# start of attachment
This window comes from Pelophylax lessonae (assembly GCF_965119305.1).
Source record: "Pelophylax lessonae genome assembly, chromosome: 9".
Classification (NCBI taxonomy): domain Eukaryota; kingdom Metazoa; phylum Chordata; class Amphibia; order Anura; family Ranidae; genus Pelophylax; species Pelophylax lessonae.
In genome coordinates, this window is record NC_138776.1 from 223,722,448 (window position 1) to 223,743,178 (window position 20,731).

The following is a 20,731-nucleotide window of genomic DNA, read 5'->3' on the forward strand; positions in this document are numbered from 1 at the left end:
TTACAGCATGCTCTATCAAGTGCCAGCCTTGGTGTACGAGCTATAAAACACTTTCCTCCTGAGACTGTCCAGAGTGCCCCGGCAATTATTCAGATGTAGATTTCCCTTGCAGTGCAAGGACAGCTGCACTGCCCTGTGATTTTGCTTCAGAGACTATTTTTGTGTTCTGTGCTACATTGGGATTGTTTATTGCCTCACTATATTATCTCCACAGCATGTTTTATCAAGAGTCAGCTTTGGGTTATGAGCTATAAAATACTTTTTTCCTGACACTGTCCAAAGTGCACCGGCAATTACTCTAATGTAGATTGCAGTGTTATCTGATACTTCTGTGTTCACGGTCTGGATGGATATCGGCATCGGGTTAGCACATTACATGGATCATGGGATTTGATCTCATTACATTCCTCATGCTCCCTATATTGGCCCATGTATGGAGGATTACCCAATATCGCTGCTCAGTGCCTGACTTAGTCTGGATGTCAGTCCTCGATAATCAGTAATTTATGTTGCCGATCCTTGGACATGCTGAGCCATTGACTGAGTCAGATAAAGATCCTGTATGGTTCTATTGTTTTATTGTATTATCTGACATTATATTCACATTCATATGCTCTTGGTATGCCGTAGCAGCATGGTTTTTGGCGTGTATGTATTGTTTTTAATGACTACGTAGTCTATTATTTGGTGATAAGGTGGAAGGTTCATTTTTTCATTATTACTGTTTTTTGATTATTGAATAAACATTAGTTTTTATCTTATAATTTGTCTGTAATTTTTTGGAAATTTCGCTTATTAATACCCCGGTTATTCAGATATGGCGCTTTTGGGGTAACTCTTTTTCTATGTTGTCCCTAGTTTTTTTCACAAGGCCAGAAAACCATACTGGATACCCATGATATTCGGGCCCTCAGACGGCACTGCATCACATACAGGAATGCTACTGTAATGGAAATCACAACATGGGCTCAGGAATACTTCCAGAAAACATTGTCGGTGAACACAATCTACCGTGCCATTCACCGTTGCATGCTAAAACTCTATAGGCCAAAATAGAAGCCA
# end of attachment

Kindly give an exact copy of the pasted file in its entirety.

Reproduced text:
This window comes from Pelophylax lessonae (assembly GCF_965119305.1).
Source record: "Pelophylax lessonae genome assembly, chromosome: 9".
Classification (NCBI taxonomy): domain Eukaryota; kingdom Metazoa; phylum Chordata; class Amphibia; order Anura; family Ranidae; genus Pelophylax; species Pelophylax lessonae.
In genome coordinates, this window is record NC_138776.1 from 223,722,448 (window position 1) to 223,743,178 (window position 20,731).

The following is a 20,731-nucleotide window of genomic DNA, read 5'->3' on the forward strand; positions in this document are numbered from 1 at the left end:
TTACAGCATGCTCTATCAAGTGCCAGCCTTGGTGTACGAGCTATAAAACACTTTCCTCCTGAGACTGTCCAGAGTGCCCCGGCAATTATTCAGATGTAGATTTCCCTTGCAGTGCAAGGACAGCTGCACTGCCCTGTGATTTTGCTTCAGAGACTATTTTTGTGTTCTGTGCTACATTGGGATTGTTTATTGCCTCACTATATTATCTCCACAGCATGTTTTATCAAGAGTCAGCTTTGGGTTATGAGCTATAAAATACTTTTTTCCTGACACTGTCCAAAGTGCACCGGCAATTACTCTAATGTAGATTGCAGTGTTATCTGATACTTCTGTGTTCACGGTCTGGATGGATATCGGCATCGGGTTAGCACATTACATGGATCATGGGATTTGATCTCATTACATTCCTCATGCTCCCTATATTGGCCCATGTATGGAGGATTACCCAATATCGCTGCTCAGTGCCTGACTTAGTCTGGATGTCAGTCCTCGATAATCAGTAATTTATGTTGCCGATCCTTGGACATGCTGAGCCATTGACTGAGTCAGATAAAGATCCTGTATGGTTCTATTGTTTTATTGTATTATCTGACATTATATTCACATTCATATGCTCTTGGTATGCCGTAGCAGCATGGTTTTTGGCGTGTATGTATTGTTTTTAATGACTACGTAGTCTATTATTTGGTGATAAGGTGGAAGGTTCATTTTTTCATTATTACTGTTTTTTGATTATTGAATAAACATTAGTTTTTATCTTATAATTTGTCTGTAATTTTTTGGAAATTTCGCTTATTAATACCCCGGTTATTCAGATATGGCGCTTTTGGGGTAACTCTTTTTCTATGTTGTCCCTAGTTTTTTTCACAAGGCCAGAAAACCATACTGGATACCCATGATATTCGGGCCCTCAGACGGCACTGCATCACATACAGGAATGCTACTGTAATGGAAATCACAACATGGGCTCAGGAATACTTCCAGAAAACATTGTCGGTGAACACAATCTACCGTGCCATTCACCGTTGCATGCTAAAACTCTATAGGCCAAAATAGAAGCCA